Palo Alto's decade-long quest to make high-speed Internet available to every residence and business in the city may require the city to invest millions of dollars in the project annually, city officials disclosed Wednesday night.
That's not likely, some City Council members indicated during a study session, while others still had hope and felt high-speed broadband would be a strong economic stimulus for Palo Alto.
The city has been negotiating with a consortium of Internet firms, led by Canadian company Axia NetMedia, in hopes of bringing the long-awaited "Fiber to the Premises" (FTTP) project to the city. The plan is to use the city's existing 41-mile "fiber ring" as the base of a citywide network capable of providing residents and businesses with Internet access at 100 megabits per second.
The official term for the project is "Ultra-High-Speed-Broadband System."
After an extended request-for-proposals search, the council last summer asked staff to negotiate a deal with the consortium to build and operate the network, which would ultimately become city-owned.
But the council specified that the city should minimize its financial investment and refrain from withdrawing money from the general fund.
The project has been on the city's radar since 1996. City officials lauded "Fiber to the Premises," and its misnamed predecessor, "Fiber to the Home," as an ideal means to encourage entrepreneurship, business growth and efficient communication throughout the city.
For years, some residents felt the state-of-the-art network was right around the corner.
But the recent worldwide economiccredit crisis caused the consortium's financing package to collapse. The consortium, trying to rebuild its financing, is now looking for an investment partner and has asked the city to provide an annual "firm commitment" of $3 million to $5 million starting in the third year after the contract is signed.
The network would cost $65 million and would provide high-speed Internet to 28,368 premises in the city. Under the latest plan, residents would be charged $7 to $12 per month while businesses would pay $17 to $22.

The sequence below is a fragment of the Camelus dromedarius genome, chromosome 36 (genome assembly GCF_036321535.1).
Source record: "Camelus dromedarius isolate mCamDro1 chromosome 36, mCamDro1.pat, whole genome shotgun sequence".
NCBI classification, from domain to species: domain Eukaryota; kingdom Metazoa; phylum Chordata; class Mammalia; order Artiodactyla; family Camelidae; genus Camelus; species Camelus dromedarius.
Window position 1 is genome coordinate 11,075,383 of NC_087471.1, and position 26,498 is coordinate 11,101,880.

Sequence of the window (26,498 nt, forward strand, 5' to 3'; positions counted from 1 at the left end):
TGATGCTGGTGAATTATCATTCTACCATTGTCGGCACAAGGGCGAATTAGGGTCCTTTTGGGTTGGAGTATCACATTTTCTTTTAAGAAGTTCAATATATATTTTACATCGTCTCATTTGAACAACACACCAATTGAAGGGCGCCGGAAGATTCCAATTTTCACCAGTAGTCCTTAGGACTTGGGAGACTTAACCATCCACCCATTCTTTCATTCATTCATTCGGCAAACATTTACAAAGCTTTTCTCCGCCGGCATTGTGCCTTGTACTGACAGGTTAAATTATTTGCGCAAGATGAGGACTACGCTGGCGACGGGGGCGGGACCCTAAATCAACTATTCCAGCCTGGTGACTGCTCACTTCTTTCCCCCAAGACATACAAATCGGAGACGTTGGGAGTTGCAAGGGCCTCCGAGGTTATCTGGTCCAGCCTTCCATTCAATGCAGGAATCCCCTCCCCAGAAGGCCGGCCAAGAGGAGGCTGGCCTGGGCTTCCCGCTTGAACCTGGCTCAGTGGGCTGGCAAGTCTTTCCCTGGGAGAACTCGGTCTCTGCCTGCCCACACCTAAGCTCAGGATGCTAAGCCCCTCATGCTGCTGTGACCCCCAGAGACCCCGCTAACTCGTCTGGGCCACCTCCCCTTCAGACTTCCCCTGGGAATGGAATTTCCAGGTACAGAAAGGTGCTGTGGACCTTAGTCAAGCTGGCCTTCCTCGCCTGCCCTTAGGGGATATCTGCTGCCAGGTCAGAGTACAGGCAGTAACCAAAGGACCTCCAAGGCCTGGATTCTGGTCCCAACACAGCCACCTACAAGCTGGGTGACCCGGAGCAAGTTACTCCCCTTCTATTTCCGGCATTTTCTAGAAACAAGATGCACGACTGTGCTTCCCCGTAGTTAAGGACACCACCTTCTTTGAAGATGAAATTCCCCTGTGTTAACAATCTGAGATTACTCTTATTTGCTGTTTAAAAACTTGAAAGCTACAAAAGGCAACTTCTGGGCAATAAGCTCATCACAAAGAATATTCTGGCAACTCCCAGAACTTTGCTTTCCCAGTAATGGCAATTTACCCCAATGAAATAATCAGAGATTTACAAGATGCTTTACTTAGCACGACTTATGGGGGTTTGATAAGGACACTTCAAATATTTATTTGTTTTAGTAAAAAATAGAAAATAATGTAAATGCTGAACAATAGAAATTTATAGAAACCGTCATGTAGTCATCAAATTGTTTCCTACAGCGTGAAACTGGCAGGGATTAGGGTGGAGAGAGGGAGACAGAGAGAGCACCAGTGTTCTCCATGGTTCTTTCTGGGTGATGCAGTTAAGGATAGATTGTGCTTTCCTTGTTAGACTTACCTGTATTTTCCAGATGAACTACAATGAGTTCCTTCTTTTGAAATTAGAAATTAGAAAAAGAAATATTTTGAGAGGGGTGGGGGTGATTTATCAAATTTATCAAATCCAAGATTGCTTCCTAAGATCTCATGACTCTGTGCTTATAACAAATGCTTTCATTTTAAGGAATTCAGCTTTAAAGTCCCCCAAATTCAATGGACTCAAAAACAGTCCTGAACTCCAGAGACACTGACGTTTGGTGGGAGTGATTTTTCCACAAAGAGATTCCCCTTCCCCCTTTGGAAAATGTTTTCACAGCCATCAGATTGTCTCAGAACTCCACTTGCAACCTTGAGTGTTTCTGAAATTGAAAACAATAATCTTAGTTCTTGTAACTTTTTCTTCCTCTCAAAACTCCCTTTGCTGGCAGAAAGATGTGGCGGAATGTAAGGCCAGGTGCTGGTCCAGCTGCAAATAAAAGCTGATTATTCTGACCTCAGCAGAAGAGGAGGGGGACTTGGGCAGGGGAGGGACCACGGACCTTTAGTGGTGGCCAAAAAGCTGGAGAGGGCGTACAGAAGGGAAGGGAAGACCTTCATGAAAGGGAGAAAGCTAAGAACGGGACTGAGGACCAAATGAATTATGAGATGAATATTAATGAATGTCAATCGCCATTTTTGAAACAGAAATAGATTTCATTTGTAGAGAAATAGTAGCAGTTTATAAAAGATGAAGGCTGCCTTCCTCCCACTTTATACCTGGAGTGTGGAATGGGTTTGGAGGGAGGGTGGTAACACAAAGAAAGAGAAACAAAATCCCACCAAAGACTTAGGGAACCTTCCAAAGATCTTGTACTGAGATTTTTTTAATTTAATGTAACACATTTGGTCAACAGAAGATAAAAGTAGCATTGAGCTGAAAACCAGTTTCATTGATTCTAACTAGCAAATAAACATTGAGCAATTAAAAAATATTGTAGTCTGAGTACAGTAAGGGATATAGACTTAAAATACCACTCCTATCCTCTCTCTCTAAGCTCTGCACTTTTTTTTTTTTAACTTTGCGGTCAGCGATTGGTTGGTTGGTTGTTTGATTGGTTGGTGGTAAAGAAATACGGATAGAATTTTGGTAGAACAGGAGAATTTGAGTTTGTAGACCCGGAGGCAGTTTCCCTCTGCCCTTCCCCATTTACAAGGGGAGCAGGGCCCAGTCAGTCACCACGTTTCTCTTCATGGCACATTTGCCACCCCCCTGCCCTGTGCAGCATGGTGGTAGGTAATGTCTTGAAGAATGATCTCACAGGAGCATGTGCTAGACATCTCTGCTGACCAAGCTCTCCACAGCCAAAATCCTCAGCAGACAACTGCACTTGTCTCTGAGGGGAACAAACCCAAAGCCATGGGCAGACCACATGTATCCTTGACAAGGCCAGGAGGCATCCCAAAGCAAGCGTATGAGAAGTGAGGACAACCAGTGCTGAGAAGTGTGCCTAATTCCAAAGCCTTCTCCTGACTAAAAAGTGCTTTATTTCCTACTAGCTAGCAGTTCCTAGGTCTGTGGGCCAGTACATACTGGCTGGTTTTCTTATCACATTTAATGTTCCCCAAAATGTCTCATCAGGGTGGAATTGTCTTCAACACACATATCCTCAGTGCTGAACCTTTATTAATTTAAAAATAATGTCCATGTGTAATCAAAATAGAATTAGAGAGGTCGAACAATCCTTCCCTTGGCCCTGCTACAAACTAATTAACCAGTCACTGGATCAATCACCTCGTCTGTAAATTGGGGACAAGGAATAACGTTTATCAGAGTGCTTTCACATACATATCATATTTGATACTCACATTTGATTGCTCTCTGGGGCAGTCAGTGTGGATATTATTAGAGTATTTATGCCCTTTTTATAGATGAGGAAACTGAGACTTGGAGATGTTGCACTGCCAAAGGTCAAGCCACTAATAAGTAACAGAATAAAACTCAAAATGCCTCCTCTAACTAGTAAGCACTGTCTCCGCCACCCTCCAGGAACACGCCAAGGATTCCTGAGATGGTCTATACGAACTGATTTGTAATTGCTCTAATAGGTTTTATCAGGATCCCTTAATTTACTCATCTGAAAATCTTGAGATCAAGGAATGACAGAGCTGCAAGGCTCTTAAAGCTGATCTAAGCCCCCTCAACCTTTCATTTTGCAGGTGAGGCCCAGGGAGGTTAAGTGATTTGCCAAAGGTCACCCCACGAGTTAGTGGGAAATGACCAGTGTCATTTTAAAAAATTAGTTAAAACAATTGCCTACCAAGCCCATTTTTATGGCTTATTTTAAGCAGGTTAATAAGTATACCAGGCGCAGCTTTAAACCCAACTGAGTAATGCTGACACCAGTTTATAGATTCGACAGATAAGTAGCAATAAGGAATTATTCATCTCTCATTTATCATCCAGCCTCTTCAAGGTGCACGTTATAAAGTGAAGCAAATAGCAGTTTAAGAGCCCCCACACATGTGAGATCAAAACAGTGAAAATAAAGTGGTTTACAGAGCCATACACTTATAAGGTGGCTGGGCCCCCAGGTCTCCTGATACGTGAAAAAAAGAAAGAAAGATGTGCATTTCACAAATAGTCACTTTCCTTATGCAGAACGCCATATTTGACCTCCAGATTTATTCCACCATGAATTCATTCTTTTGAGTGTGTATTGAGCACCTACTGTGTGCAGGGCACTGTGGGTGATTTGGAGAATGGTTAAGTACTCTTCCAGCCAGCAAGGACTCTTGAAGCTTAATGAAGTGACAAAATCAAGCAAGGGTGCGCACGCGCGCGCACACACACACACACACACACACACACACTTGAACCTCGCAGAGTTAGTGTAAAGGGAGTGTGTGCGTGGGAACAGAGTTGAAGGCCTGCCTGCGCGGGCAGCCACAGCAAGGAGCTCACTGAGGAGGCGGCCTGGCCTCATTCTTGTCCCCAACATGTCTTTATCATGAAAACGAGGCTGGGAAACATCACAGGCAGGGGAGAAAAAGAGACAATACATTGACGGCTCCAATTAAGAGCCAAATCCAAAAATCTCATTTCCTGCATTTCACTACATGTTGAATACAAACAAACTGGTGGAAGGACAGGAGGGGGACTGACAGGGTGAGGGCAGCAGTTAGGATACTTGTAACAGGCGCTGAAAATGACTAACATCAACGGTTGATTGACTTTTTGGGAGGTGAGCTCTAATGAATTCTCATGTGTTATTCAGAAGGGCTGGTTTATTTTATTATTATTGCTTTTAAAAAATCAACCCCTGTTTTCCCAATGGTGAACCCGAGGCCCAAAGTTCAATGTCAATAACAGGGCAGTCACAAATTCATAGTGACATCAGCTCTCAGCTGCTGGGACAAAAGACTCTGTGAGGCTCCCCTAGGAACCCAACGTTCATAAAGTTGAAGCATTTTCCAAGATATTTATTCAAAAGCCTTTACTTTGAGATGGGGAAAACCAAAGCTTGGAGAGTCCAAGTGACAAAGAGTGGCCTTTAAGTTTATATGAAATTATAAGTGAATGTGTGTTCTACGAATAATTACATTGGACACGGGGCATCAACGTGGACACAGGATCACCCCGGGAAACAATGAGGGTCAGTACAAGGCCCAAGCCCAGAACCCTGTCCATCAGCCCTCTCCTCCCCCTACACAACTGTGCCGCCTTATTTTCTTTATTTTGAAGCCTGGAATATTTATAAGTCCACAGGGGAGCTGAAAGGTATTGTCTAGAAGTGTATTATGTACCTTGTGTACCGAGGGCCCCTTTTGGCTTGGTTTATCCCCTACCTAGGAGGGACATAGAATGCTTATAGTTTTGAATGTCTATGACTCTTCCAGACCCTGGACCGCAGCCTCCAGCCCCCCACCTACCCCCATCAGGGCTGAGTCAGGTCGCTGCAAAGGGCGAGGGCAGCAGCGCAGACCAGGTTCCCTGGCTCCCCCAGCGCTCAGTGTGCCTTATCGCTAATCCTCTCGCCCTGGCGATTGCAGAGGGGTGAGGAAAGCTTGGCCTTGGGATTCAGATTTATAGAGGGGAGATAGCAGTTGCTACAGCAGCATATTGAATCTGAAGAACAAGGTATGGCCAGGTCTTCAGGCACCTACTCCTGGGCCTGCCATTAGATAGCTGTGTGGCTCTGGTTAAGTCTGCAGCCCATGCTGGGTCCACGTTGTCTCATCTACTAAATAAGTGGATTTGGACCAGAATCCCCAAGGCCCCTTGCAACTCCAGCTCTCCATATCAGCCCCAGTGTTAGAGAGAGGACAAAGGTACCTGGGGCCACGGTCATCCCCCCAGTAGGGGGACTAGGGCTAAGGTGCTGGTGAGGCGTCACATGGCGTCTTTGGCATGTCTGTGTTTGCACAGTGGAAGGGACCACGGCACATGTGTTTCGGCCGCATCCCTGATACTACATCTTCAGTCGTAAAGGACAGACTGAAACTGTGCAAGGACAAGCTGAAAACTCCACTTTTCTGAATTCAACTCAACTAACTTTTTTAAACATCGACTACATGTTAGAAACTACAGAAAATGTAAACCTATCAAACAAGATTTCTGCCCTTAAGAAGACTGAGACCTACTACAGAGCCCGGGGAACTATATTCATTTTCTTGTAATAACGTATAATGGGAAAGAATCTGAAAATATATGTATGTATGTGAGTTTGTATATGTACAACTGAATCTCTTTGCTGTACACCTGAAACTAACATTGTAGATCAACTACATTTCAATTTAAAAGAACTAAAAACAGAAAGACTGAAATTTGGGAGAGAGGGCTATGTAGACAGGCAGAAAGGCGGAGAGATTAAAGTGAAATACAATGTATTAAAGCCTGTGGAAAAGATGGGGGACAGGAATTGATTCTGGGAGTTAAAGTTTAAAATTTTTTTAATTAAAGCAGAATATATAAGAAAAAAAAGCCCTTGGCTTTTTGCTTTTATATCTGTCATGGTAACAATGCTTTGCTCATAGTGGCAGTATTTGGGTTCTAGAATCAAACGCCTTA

Because the fee would be imposed on every household, city voters would have to approve it by a two-thirds vote. A
Several council members indicated Wednesday night that they have no desire to either commit city money or rush into an election.
Councilman Larry Klein urged his colleagues not to buy into Axia's business model and suggested considering other firms or alternatives.
Councilman Pat Burt also criticized the new business plan and said the city needs to analyze carefully the incremental benefits of a citywide high-speed fiber network.
"The business model has changed and it's one that doesn't look as attractive to the city," Burt said. "How did we go from something that was a more cautious plan that at one point in time sounded like it would work economically to a more ambitious one that looks like it won't work?"
Councilman Sid Espinosa was more blunt.
"It's just so disheartening," Espinosa said. "I feel like we're going to keep talking about this to the point where the technology is no longer needed."
Others remained optimistic about the city's fiber prospects and reaffirmed their commitment to making the project happen.
City Manager James Keene said the project could transform the city in ways no one can even imagine, and said other possibilities for funding might exist.
He said the city has already submitted a proposal for federal stimulus funding to Congresswoman Anna Eshoo, House Speaker Nancy Pelosi, and U.S. senators Barbara Boxer and Dianne Feinstein. He said staff is scheduled a meeting with Eshoo and is working with the Ferguson Group, Palo Alto's Washington, D.C., contact on stimulus and appropriation requests.
He said it is not yet known how much stimulus funding might be available for cities.
Councilwoman Yoriko Kishimoto called the fiber network "the most significant economic-development tool Palo Alto can offer."
The network would boost communication and allow the city to provide residents with new services, including "smart meters," which transmit real-time data and make it easier for the city and utility customers to keep track of energy use.
"It's something that will draw companies and keep companies here, and it will allow things like telecommuting and real-time energy management," Kishimoto said.
About 20 residents attended Wednesday night's study session. A few addressed the council and urged members do whatever it takes to bring the project to Palo Alto.
Jeff Hoel said he moved to Palo Alto in 1998 because the fiber network was "right around the corner."
"I'm getting impatient," he said.
The council is scheduled to discuss FTTP at its March 2 meeting.